THE final team selections for the 2014 Ryder Cup have been announced with the best of European golf set to face off against a crack US squad at Gleneagles in Scotland late September.
European Captain Paul McGinley named Englishmen Ian Poulter and Lee Westwood along with Scot Stephen Gallacher as his three wild card selections while US Captain Tom Watson went with experience in Keegan Bradley, Hunter Mahan and Webb Simpson.
Automatic selections for Europe were Thomas Björn, Jamie Donaldson, Victor Dubuisson, Sergio Garcia, Martin Kaymer, Graeme McDowell, Rory McIlroy, Justin Rose and Henrik Stenson.
The rest of the US team comprises Bubba Watson, Rickie Fowler,
Jim Furyk, Jimmy Walker, Phil Mickelson, Matt Kuchar, Jordan Spieth, Patrick Reed, and Zack Johnson.
Europe will be defending champions when they take on the US on The PGA Centenary Course at Gleneagles from September 26-28.
The captain’s picks were mostly very predictable, with maybe only Watson’s selection of Webb, who hasn’t had the best of years, open to question.
Deutsche Bank Championship winner Chris Kirk, who finished higher than Simpson in the final Ryder Cup standings, might feel a little disappointed, but Watson said his decision was based on experience and gut feeling.
“That was a snapshot,” Watson said of his decision not to take Kirk.
As for McGinley, he could hardly leave out Poulter, the man most credited with inspiring Europe’s remarkable comeback in Chicago in 2012, when he claimed the final point of Saturday afternoon’s fourball session thanks to five closing birdies.
The Americans were still poised to win at Medinah when they took a 10-6 lead into the final day, only for Poulter, Rose, Garcia and Kaymer to deliver key putts and big comebacks that allowed Europe to retain the cup.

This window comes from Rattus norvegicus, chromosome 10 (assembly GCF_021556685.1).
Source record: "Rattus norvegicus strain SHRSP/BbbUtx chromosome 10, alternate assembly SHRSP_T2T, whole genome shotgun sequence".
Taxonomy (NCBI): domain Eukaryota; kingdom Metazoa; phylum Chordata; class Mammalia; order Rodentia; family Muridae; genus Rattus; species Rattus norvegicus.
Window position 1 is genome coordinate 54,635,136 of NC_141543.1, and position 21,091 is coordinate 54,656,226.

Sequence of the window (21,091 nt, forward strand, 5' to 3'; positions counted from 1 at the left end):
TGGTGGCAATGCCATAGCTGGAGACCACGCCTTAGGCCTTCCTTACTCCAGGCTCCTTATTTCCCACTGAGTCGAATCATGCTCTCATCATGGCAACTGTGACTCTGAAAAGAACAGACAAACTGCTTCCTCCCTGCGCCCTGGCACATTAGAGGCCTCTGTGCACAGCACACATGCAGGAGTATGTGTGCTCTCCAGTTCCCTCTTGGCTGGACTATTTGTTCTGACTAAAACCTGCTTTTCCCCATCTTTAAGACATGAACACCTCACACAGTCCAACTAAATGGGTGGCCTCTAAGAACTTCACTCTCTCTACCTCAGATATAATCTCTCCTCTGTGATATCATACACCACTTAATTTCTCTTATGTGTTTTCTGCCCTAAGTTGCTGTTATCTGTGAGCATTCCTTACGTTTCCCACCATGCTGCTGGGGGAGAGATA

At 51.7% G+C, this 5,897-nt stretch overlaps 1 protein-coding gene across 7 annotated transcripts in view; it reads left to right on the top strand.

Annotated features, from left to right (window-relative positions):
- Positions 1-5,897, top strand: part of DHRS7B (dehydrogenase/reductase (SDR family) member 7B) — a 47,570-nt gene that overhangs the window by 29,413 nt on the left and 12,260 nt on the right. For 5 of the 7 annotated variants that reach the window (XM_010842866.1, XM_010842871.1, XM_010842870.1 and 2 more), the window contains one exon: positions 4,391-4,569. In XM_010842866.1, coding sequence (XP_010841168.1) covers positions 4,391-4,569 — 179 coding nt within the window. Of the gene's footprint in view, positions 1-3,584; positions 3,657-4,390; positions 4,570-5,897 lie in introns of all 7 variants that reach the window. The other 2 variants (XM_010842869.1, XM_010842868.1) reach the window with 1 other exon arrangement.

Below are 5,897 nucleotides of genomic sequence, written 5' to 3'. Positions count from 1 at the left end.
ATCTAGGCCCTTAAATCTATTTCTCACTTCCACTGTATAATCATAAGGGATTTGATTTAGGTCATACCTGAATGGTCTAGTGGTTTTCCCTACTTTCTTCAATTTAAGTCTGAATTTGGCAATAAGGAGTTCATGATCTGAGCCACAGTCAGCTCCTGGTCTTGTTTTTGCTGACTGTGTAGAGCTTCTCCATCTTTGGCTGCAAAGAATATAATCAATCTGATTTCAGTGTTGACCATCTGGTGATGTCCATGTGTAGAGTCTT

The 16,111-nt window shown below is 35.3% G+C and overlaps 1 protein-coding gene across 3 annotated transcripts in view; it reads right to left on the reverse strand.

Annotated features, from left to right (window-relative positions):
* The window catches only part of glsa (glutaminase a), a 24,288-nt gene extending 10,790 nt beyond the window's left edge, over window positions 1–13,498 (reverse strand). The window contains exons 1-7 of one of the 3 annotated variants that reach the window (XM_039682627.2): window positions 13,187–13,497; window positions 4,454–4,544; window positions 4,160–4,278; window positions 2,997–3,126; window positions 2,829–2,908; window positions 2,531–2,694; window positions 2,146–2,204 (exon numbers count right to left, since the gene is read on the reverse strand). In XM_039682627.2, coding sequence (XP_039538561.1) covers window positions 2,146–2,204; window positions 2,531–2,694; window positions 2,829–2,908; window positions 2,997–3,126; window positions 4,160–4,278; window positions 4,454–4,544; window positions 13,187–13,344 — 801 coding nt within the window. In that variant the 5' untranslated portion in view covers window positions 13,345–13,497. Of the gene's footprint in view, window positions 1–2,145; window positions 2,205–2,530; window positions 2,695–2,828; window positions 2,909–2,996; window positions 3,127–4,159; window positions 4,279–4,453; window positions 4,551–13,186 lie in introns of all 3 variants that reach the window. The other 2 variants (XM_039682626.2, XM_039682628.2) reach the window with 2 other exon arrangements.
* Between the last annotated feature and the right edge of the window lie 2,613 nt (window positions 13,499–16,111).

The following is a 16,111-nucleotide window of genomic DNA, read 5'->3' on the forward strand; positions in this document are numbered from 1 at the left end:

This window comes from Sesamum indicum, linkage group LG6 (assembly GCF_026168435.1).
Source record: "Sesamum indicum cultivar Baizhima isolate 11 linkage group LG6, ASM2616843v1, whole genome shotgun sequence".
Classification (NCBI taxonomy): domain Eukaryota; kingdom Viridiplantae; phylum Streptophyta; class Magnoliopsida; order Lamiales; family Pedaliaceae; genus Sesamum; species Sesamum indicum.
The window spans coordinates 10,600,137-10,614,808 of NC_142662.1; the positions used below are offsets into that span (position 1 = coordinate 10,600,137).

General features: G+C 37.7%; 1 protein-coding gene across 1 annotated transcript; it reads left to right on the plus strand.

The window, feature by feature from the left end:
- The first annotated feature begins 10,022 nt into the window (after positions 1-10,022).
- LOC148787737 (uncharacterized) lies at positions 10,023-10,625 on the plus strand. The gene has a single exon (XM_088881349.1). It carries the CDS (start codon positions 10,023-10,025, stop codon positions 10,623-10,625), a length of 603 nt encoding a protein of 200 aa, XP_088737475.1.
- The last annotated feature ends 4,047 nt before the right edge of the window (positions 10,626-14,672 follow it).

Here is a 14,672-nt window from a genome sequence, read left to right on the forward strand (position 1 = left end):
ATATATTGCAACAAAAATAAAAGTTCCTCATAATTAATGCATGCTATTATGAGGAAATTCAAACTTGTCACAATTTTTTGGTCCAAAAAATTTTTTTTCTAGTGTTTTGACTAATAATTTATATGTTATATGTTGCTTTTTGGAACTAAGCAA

“I’m absolutely thrilled,” 38 year old Poulter said after his selection was confirmed. “To get the call was amazing. I can’t wait for Gleneagles. It’s a fantastic feeling and I’m proud to be a pick. The Ryder Cup means a lot to me and I can’t wait. It’s always difficult to make a Ryder Cup team and this one was no different. Paul had a very difficult decision with some fantastic players to pick from.”
Whilst the 41 year old Westwood will be making his ninth consecutive appearance, Gallacher will have the honor of making his Ryder Cup debut in his home country.
“It’s massive for me and my family. It’s been a goal all my career to play in The Ryder Cup and I was delighted to get the call from Paul. It was a long day yesterday,” Gallacher said.
Europe has won seven of the last nine events and has to start heavy favourites to again retain the cup, particularly in Scotland. It remains to be seen if Watson, himself an immensely popular figure in Britain, can weave any of his special magic in leading a Tiger-less team to what would be a memorable US victory.